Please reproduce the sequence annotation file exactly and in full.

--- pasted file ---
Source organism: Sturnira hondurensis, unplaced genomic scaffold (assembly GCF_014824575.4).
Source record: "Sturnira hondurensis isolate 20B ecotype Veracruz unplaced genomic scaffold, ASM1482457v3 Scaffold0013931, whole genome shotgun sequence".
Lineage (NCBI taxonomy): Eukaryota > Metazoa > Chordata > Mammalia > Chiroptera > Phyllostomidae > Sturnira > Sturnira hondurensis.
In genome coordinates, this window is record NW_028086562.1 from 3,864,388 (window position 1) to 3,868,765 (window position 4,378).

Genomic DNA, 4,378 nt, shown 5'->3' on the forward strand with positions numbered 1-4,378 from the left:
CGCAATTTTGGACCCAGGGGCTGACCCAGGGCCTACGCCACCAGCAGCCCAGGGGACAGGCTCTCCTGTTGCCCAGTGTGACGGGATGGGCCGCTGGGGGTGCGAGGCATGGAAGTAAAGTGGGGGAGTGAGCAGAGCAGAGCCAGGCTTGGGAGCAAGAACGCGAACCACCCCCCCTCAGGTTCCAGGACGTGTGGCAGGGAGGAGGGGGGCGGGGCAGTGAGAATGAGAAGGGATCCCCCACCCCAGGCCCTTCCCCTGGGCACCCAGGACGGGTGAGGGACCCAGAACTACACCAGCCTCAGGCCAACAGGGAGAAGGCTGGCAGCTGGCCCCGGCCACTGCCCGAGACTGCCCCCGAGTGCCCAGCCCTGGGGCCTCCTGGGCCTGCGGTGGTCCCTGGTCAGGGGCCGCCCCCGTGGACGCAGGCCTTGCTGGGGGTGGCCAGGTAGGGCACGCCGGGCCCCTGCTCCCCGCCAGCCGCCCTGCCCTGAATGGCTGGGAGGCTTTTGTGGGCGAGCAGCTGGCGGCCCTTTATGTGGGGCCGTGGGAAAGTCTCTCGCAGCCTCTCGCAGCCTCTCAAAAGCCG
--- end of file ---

Source organism: Sturnira hondurensis, unplaced genomic scaffold (assembly GCF_014824575.4).
Source record: "Sturnira hondurensis isolate 20B ecotype Veracruz unplaced genomic scaffold, ASM1482457v3 Scaffold0013931, whole genome shotgun sequence".
Lineage (NCBI taxonomy): Eukaryota > Metazoa > Chordata > Mammalia > Chiroptera > Phyllostomidae > Sturnira > Sturnira hondurensis.
In genome coordinates, this window is record NW_028086562.1 from 3,864,388 (window position 1) to 3,868,765 (window position 4,378).

Genomic DNA, 4,378 nt, shown 5'->3' on the forward strand with positions numbered 1-4,378 from the left:
CGCAATTTTGGACCCAGGGGCTGACCCAGGGCCTACGCCACCAGCAGCCCAGGGGACAGGCTCTCCTGTTGCCCAGTGTGACGGGATGGGCCGCTGGGGGTGCGAGGCATGGAAGTAAAGTGGGGGAGTGAGCAGAGCAGAGCCAGGCTTGGGAGCAAGAACGCGAACCACCCCCCCTCAGGTTCCAGGACGTGTGGCAGGGAGGAGGGGGGCGGGGCAGTGAGAATGAGAAGGGATCCCCCACCCCAGGCCCTTCCCCTGGGCACCCAGGACGGGTGAGGGACCCAGAACTACACCAGCCTCAGGCCAACAGGGAGAAGGCTGGCAGCTGGCCCCGGCCACTGCCCGAGACTGCCCCCGAGTGCCCAGCCCTGGGGCCTCCTGGGCCTGCGGTGGTCCCTGGTCAGGGGCCGCCCCCGTGGACGCAGGCCTTGCTGGGGGTGGCCAGGTAGGGCACGCCGGGCCCCTGCTCCCCGCCAGCCGCCCTGCCCTGAATGGCTGGGAGGCTTTTGTGGGCGAGCAGCTGGCGGCCCTTTATGTGGGGCCGTGGGAAAGTCTCTCGCAGCCTCTCGCAGCCTCTCAAAAGCCG